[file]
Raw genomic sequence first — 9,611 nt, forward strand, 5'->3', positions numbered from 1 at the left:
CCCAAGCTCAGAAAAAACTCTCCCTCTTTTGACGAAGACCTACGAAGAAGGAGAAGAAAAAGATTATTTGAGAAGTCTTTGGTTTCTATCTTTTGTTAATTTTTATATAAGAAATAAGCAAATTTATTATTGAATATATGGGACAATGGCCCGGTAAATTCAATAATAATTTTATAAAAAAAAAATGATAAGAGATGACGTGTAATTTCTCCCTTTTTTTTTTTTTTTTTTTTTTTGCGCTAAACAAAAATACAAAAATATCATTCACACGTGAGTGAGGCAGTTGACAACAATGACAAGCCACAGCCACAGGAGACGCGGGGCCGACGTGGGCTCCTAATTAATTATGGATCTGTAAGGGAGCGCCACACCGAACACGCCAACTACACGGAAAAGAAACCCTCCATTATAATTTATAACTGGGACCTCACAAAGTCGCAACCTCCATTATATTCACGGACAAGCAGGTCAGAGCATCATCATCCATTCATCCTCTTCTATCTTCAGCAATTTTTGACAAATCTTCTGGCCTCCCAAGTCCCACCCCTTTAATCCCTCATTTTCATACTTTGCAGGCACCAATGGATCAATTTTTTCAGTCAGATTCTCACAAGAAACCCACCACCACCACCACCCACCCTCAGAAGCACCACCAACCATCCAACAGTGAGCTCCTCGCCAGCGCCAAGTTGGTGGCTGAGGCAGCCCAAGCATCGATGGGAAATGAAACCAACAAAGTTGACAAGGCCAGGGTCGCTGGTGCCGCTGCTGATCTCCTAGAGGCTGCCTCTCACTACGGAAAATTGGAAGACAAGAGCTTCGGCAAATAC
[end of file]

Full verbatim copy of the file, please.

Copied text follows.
Raw genomic sequence first — 9,611 nt, forward strand, 5'->3', positions numbered from 1 at the left:
CCCAAGCTCAGAAAAAACTCTCCCTCTTTTGACGAAGACCTACGAAGAAGGAGAAGAAAAAGATTATTTGAGAAGTCTTTGGTTTCTATCTTTTGTTAATTTTTATATAAGAAATAAGCAAATTTATTATTGAATATATGGGACAATGGCCCGGTAAATTCAATAATAATTTTATAAAAAAAAAATGATAAGAGATGACGTGTAATTTCTCCCTTTTTTTTTTTTTTTTTTTTTTTGCGCTAAACAAAAATACAAAAATATCATTCACACGTGAGTGAGGCAGTTGACAACAATGACAAGCCACAGCCACAGGAGACGCGGGGCCGACGTGGGCTCCTAATTAATTATGGATCTGTAAGGGAGCGCCACACCGAACACGCCAACTACACGGAAAAGAAACCCTCCATTATAATTTATAACTGGGACCTCACAAAGTCGCAACCTCCATTATATTCACGGACAAGCAGGTCAGAGCATCATCATCCATTCATCCTCTTCTATCTTCAGCAATTTTTGACAAATCTTCTGGCCTCCCAAGTCCCACCCCTTTAATCCCTCATTTTCATACTTTGCAGGCACCAATGGATCAATTTTTTCAGTCAGATTCTCACAAGAAACCCACCACCACCACCACCCACCCTCAGAAGCACCACCAACCATCCAACAGTGAGCTCCTCGCCAGCGCCAAGTTGGTGGCTGAGGCAGCCCAAGCATCGATGGGAAATGAAACCAACAAAGTTGACAAGGCCAGGGTCGCTGGTGCCGCTGCTGATCTCCTAGAGGCTGCCTCTCACTACGGAAAATTGGAAGACAAGAGCTTCGGCAAATAC